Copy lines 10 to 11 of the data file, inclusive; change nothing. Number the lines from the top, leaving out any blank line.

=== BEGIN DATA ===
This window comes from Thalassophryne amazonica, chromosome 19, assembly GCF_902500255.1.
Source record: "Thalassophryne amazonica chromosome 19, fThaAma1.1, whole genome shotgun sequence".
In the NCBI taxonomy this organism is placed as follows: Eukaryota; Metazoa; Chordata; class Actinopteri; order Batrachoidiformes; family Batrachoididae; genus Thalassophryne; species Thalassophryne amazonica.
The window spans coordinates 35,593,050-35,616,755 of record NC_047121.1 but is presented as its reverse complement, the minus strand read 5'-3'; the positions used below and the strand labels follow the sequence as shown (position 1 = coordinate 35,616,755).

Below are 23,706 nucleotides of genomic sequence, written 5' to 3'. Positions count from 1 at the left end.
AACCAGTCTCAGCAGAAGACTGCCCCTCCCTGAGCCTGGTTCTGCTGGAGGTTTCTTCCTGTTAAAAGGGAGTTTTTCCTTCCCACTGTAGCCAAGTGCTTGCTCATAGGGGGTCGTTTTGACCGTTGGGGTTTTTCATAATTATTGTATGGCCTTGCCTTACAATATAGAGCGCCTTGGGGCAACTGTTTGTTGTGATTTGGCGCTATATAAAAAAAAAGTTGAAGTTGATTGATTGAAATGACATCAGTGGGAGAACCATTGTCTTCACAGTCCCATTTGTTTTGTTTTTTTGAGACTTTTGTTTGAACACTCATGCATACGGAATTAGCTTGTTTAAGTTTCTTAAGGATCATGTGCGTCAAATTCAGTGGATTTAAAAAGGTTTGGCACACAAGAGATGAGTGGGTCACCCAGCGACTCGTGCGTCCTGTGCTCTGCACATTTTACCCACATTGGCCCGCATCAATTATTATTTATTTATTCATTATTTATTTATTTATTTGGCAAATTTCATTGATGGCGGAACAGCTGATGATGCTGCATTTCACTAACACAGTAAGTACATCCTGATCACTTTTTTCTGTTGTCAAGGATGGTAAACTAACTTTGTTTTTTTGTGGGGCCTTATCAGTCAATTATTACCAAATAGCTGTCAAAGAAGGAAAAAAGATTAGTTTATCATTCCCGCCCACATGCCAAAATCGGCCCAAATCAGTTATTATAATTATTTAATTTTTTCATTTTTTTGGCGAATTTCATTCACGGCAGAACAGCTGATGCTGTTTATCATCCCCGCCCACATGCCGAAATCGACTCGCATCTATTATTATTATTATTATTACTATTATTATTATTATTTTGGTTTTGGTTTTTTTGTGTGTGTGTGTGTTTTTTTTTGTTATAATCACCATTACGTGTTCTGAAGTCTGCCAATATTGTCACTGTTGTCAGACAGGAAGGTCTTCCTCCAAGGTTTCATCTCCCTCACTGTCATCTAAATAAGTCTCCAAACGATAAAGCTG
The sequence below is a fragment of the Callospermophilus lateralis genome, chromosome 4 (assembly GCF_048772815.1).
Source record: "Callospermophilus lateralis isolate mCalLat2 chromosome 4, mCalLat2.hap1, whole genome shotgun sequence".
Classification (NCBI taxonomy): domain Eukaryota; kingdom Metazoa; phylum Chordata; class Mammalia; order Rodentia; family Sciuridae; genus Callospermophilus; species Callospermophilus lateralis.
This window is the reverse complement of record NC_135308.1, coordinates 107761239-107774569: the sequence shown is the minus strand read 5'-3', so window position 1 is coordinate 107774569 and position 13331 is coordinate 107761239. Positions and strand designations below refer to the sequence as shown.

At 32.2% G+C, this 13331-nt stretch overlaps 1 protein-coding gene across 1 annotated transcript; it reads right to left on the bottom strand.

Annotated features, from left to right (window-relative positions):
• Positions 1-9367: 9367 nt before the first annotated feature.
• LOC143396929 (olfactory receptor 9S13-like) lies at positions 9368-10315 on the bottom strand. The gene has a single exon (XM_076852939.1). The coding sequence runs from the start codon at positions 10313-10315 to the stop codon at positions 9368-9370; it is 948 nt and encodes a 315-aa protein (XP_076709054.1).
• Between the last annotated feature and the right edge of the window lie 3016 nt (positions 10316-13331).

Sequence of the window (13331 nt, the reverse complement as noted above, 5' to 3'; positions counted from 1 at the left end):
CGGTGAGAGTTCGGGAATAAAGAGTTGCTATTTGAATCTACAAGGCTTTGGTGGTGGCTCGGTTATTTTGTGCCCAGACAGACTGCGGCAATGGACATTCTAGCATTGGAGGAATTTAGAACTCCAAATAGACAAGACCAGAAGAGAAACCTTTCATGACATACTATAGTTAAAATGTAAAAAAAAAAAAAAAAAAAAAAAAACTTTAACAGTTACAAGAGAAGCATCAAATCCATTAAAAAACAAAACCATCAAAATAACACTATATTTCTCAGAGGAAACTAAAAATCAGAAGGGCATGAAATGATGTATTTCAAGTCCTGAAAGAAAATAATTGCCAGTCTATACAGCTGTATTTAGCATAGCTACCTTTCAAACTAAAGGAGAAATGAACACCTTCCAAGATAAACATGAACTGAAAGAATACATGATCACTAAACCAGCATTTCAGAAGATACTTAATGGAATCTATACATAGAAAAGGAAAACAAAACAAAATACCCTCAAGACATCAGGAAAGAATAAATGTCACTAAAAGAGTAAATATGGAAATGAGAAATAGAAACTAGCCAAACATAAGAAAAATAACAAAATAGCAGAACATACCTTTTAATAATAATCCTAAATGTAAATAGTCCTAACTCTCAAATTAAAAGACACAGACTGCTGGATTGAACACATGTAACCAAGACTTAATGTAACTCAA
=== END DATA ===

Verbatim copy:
This window is the reverse complement of record NC_135308.1, coordinates 107761239-107774569: the sequence shown is the minus strand read 5'-3', so window position 1 is coordinate 107774569 and position 13331 is coordinate 107761239. Positions and strand designations below refer to the sequence as shown.

At 32.2% G+C, this 13331-nt stretch overlaps 1 protein-coding gene across 1 annotated transcript; it reads right to left on the bottom strand.